I also like to skim the the next day esp. if it is going to be walked on much. MIx a little thinset just a little bit loose like real creamy but not so loose it runs off your trowel. Apply a section fairly thin with the flat side of the trowel. Use a little downward force and then skim off all the extra by holding the trowel at a high angle.It should basicly just fill all the roughness.
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Old 08-30-2017, 09:51 PM   #36
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If you ship me that mixer when you're done with it, Lou, I'll give you fifty bucks for it.
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Old 08-31-2017, 03:30 AM   #37
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Mark, thanks for the tribal knowledge. Its nice to know some tricks of the trade. I like the idea of the separate batches. That would make things a lots easier. For screeds I was going to use two pieces of 3/4" conduit the length of the room.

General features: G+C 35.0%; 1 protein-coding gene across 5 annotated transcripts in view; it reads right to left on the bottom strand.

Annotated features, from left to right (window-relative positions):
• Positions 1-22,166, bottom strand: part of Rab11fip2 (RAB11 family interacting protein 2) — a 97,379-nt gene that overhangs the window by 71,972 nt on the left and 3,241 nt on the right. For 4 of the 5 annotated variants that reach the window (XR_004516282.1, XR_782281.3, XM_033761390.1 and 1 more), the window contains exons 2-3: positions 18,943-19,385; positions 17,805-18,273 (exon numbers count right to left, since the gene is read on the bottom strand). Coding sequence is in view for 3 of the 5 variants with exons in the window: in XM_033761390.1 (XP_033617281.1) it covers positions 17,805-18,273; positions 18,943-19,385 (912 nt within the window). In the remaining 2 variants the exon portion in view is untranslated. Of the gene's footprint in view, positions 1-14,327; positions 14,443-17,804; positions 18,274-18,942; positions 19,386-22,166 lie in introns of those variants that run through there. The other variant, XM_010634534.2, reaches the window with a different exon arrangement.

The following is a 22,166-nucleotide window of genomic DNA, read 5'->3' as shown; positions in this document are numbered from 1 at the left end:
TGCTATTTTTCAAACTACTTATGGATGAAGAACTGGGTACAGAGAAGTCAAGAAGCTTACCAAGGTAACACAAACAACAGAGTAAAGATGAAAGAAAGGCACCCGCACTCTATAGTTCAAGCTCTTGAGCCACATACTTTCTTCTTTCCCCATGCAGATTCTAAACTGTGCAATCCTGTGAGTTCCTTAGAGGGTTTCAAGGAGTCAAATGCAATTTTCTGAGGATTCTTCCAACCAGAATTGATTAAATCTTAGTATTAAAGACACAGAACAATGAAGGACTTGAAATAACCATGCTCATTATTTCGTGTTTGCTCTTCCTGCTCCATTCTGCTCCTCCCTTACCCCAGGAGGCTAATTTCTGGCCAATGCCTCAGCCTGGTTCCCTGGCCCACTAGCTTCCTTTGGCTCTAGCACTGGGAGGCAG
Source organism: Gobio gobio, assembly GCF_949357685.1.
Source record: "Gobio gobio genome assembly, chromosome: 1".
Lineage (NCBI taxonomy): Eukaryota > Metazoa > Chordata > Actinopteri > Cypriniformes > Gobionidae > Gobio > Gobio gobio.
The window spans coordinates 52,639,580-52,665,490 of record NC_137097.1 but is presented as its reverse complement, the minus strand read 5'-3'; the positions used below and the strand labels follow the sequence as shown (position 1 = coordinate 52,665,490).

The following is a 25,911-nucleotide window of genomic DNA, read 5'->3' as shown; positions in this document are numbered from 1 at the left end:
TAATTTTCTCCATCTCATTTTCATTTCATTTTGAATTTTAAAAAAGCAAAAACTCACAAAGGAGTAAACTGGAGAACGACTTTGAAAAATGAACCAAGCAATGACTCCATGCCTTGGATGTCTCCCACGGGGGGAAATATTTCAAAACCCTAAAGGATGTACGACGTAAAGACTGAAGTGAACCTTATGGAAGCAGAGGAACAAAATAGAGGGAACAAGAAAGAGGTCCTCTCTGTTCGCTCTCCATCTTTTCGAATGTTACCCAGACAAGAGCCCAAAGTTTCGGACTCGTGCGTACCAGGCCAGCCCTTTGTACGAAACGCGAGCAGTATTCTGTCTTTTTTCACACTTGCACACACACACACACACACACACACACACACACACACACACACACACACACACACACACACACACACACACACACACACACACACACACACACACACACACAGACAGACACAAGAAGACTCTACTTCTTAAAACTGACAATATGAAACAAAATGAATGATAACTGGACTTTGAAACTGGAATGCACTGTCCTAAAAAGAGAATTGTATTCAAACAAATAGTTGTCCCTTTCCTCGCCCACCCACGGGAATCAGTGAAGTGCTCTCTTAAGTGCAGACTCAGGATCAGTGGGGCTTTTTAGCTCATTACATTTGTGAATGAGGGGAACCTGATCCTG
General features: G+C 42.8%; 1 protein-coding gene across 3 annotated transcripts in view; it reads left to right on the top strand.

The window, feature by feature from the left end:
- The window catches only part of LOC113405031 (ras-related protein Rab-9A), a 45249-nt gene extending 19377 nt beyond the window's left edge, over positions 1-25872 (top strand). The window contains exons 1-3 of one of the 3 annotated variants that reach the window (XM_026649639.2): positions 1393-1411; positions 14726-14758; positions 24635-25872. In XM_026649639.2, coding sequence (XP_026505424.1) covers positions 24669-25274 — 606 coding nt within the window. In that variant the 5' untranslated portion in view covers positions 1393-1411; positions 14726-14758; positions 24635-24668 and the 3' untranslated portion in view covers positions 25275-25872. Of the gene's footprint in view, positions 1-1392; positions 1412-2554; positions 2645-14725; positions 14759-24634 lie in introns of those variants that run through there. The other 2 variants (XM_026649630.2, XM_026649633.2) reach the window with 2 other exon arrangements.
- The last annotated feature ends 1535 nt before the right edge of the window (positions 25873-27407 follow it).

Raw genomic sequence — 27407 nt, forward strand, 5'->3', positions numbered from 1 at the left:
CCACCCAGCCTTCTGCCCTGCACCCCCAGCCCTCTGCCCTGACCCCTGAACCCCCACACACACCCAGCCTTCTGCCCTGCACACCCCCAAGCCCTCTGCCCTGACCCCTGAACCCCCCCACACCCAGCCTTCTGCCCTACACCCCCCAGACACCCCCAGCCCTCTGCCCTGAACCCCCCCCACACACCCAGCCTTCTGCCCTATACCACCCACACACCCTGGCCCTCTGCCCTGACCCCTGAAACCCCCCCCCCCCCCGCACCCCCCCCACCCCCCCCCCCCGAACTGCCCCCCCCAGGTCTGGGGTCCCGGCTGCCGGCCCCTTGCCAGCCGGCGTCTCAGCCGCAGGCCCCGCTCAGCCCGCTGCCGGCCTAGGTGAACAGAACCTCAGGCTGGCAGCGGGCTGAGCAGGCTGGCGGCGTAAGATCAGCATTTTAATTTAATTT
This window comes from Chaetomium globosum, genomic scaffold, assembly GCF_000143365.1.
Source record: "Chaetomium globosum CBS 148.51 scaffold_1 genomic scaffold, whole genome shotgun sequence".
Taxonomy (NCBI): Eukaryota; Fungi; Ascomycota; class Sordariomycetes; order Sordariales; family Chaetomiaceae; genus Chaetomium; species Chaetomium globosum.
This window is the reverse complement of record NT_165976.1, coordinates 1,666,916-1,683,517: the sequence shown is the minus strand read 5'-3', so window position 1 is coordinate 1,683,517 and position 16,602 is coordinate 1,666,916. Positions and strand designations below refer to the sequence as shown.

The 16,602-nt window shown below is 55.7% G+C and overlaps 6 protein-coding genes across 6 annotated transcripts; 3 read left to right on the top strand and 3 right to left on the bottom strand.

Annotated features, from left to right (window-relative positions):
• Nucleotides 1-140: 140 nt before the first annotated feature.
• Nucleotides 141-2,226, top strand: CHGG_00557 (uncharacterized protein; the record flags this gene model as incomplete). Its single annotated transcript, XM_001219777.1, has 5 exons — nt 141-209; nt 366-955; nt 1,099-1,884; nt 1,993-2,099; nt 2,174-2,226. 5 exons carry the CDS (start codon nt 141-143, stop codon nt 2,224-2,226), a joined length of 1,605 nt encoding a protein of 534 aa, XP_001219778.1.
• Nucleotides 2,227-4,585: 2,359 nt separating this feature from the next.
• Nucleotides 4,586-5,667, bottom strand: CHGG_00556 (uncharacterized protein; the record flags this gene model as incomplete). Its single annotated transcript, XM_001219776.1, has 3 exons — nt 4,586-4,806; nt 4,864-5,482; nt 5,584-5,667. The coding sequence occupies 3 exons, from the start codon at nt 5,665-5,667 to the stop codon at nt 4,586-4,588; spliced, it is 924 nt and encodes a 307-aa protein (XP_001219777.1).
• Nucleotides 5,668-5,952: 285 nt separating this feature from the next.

CX not a bad offer.
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Old 08-31-2017, 01:28 PM   #38
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when you set those 2 screeds it is very important to get them(shim) in plane with each other.This will determine how flat your floor will be and you want it very flat.You should be able to take a straight edge that goes across both screeds and pull it all the way with the straight edge making contact with the screeds.Good idea to do this before mixing your mud.
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Old 08-31-2017, 03:35 PM   #39
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Is it better to Inbed the conduit into the mortar forming two rows or somehow shim the conduit on the lath with no mortar and then add mortar?
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Old 09-12-2017, 02:14 AM   #40
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Do you guys usually overlap the cleavage membrane and metal lath a few inches over themselves when you lay them down?

Looks like lowes has Galvanized Steel Stucco Netting which I'm assuming is metal lath. Would that be acceptable?